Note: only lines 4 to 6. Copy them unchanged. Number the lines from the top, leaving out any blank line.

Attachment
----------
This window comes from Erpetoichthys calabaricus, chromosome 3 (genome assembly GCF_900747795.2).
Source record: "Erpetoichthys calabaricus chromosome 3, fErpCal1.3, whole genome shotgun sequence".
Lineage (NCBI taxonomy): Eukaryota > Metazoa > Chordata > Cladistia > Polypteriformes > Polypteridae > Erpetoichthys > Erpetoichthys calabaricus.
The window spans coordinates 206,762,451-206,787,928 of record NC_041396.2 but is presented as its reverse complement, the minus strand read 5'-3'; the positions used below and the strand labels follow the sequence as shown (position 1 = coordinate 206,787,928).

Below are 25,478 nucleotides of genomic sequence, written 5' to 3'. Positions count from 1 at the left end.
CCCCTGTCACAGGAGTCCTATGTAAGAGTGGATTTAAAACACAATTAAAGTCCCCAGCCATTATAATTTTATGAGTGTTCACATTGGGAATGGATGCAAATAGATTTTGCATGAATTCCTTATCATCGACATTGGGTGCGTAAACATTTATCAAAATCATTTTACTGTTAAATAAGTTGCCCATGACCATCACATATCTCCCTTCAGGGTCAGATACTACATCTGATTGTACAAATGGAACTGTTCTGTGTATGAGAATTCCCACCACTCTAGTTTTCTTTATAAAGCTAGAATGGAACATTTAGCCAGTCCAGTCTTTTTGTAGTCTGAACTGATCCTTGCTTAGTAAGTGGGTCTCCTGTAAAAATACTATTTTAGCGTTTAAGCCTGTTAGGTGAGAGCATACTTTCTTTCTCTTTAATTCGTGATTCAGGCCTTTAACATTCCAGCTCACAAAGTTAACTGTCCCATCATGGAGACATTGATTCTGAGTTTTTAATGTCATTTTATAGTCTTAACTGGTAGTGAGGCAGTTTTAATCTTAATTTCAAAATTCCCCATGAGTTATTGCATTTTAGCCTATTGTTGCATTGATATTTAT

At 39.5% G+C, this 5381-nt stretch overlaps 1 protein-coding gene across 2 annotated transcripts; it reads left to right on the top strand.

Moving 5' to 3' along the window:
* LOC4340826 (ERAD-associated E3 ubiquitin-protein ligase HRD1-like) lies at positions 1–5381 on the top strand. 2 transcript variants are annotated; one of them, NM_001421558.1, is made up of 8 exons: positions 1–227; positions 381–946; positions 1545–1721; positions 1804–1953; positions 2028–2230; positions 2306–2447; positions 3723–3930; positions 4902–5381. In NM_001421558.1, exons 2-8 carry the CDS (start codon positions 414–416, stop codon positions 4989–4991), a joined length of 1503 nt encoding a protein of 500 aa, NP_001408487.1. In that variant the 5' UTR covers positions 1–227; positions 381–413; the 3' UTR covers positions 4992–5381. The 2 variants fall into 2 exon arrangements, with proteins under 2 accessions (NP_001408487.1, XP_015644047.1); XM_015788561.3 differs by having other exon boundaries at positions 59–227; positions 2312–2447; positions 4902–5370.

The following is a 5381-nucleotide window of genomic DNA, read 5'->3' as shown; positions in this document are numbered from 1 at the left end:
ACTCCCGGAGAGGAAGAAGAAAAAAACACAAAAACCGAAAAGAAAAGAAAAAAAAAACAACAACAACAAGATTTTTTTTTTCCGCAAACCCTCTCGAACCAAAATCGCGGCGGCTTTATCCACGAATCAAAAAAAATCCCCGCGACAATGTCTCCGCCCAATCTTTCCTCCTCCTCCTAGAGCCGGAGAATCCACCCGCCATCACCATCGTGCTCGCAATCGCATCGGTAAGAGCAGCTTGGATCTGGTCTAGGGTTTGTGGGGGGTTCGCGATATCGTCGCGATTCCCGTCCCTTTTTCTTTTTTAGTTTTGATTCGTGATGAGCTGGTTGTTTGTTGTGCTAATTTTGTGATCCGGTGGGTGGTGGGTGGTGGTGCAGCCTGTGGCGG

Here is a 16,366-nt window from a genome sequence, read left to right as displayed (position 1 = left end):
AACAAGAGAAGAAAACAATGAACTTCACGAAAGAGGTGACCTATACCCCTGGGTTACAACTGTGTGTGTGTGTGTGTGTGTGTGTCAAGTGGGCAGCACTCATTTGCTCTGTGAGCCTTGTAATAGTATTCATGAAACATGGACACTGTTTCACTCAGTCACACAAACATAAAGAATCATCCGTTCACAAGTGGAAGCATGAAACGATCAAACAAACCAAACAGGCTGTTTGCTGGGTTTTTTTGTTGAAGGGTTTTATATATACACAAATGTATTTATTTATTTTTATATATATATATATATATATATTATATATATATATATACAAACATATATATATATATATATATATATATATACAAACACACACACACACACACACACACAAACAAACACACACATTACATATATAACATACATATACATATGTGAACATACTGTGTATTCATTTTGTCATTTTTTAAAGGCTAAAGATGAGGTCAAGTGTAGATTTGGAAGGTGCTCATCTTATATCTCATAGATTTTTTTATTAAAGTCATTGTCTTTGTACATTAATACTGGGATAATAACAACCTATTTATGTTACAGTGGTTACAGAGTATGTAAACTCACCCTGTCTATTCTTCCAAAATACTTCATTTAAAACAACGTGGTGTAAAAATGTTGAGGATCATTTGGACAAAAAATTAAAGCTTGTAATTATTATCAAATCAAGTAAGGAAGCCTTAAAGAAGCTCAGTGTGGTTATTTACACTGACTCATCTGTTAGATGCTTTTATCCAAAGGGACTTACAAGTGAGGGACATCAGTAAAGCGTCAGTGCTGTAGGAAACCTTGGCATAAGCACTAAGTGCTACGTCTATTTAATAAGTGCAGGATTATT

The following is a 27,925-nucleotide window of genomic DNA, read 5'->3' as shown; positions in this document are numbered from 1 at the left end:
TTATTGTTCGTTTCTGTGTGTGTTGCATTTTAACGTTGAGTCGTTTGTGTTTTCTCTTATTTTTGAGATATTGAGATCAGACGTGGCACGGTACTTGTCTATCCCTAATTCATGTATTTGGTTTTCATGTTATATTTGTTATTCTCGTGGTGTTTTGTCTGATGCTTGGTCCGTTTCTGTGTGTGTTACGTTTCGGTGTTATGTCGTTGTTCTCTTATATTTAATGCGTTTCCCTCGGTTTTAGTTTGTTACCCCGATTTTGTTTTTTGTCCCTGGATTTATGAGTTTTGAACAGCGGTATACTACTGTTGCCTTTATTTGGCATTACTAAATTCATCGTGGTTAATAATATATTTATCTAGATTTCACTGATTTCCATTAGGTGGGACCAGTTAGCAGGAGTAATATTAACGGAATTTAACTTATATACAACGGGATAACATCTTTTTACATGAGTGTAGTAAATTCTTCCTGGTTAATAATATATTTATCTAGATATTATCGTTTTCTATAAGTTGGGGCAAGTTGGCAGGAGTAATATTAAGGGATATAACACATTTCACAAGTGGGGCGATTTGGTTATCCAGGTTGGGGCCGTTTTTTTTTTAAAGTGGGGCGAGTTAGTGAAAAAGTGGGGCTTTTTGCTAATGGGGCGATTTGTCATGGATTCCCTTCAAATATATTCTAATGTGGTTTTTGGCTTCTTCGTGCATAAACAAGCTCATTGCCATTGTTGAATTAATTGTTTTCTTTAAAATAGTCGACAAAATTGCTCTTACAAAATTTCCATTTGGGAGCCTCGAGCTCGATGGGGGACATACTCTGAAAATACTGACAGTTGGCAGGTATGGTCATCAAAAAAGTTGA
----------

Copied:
The window spans coordinates 206,762,451-206,787,928 of record NC_041396.2 but is presented as its reverse complement, the minus strand read 5'-3'; the positions used below and the strand labels follow the sequence as shown (position 1 = coordinate 206,787,928).

Below are 25,478 nucleotides of genomic sequence, written 5' to 3'. Positions count from 1 at the left end.
CCCCTGTCACAGGAGTCCTATGTAAGAGTGGATTTAAAACACAATTAAAGTCCCCAGCCATTATAATTTTATGAGTGTTCACATTGGGAATGGATGCAAATAGATTTTGCATGAATTCCTTATCATCGACATTGGGTGCGTAAACATTTATCAAAATCATTTTACTGTTAAATAAGTTGCCCATGACCATCACATATCTCCCTTCAGGGTCAGATACTACATCTGATTGTACAAATGGAACTGTTCTGTGTATGAGAATTCCCACCACTCTAGTTTTCTTTATAAAGCTAGAATGGAACATTTAGCCAGTCCAGTCTTTTTGTAGTCTGAACTGATCCTTGCTTAGTAAGTGGGTCTCCTGTAAAAATACTATTTTAGCGTTTAAGCCTGTTAGGTGAGAGCATACTTTCTTTCTCTTTAATTCGTGATTCAGGCCTTTAACATTCCAGCTCACAAAGTTAACTGTCCCATCATGGAGACATTGATTCTGAGTTTTTAATGTCATTTTATAGTCTTAACTGGTAGTGAGGCAGTTTTAATCTTAATTTCAAAATTCCCCATGAGTTATTGCATTTTAGCCTATTGTTGCATTGATATTTAT